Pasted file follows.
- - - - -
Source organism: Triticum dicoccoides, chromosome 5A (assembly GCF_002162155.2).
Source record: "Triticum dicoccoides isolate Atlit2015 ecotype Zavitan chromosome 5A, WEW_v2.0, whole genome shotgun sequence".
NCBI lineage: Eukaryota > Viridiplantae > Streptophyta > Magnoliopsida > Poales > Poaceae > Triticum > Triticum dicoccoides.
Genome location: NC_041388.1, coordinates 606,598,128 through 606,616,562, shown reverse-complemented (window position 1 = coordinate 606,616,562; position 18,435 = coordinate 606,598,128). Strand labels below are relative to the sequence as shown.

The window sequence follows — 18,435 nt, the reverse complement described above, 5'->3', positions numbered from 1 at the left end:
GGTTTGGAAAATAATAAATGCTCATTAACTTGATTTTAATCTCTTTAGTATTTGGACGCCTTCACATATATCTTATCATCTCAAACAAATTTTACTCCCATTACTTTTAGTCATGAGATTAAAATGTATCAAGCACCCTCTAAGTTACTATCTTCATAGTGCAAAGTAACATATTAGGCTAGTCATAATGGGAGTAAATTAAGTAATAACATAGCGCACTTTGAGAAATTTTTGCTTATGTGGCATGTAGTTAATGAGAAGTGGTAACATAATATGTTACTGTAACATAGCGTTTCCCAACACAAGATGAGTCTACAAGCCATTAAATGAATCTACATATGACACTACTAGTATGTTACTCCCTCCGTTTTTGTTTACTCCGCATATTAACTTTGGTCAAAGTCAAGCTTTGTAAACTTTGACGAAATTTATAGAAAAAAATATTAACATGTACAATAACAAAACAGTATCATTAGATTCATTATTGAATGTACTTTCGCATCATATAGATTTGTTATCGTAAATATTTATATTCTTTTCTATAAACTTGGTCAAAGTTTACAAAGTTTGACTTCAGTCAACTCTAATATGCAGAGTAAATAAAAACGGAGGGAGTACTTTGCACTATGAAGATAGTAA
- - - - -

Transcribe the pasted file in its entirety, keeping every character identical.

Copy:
Source organism: Triticum dicoccoides, chromosome 5A (assembly GCF_002162155.2).
Source record: "Triticum dicoccoides isolate Atlit2015 ecotype Zavitan chromosome 5A, WEW_v2.0, whole genome shotgun sequence".
NCBI lineage: Eukaryota > Viridiplantae > Streptophyta > Magnoliopsida > Poales > Poaceae > Triticum > Triticum dicoccoides.
Genome location: NC_041388.1, coordinates 606,598,128 through 606,616,562, shown reverse-complemented (window position 1 = coordinate 606,616,562; position 18,435 = coordinate 606,598,128). Strand labels below are relative to the sequence as shown.

The window sequence follows — 18,435 nt, the reverse complement described above, 5'->3', positions numbered from 1 at the left end:
GGTTTGGAAAATAATAAATGCTCATTAACTTGATTTTAATCTCTTTAGTATTTGGACGCCTTCACATATATCTTATCATCTCAAACAAATTTTACTCCCATTACTTTTAGTCATGAGATTAAAATGTATCAAGCACCCTCTAAGTTACTATCTTCATAGTGCAAAGTAACATATTAGGCTAGTCATAATGGGAGTAAATTAAGTAATAACATAGCGCACTTTGAGAAATTTTTGCTTATGTGGCATGTAGTTAATGAGAAGTGGTAACATAATATGTTACTGTAACATAGCGTTTCCCAACACAAGATGAGTCTACAAGCCATTAAATGAATCTACATATGACACTACTAGTATGTTACTCCCTCCGTTTTTGTTTACTCCGCATATTAACTTTGGTCAAAGTCAAGCTTTGTAAACTTTGACGAAATTTATAGAAAAAAATATTAACATGTACAATAACAAAACAGTATCATTAGATTCATTATTGAATGTACTTTCGCATCATATAGATTTGTTATCGTAAATATTTATATTCTTTTCTATAAACTTGGTCAAAGTTTACAAAGTTTGACTTCAGTCAACTCTAATATGCAGAGTAAATAAAAACGGAGGGAGTACTTTGCACTATGAAGATAGTAA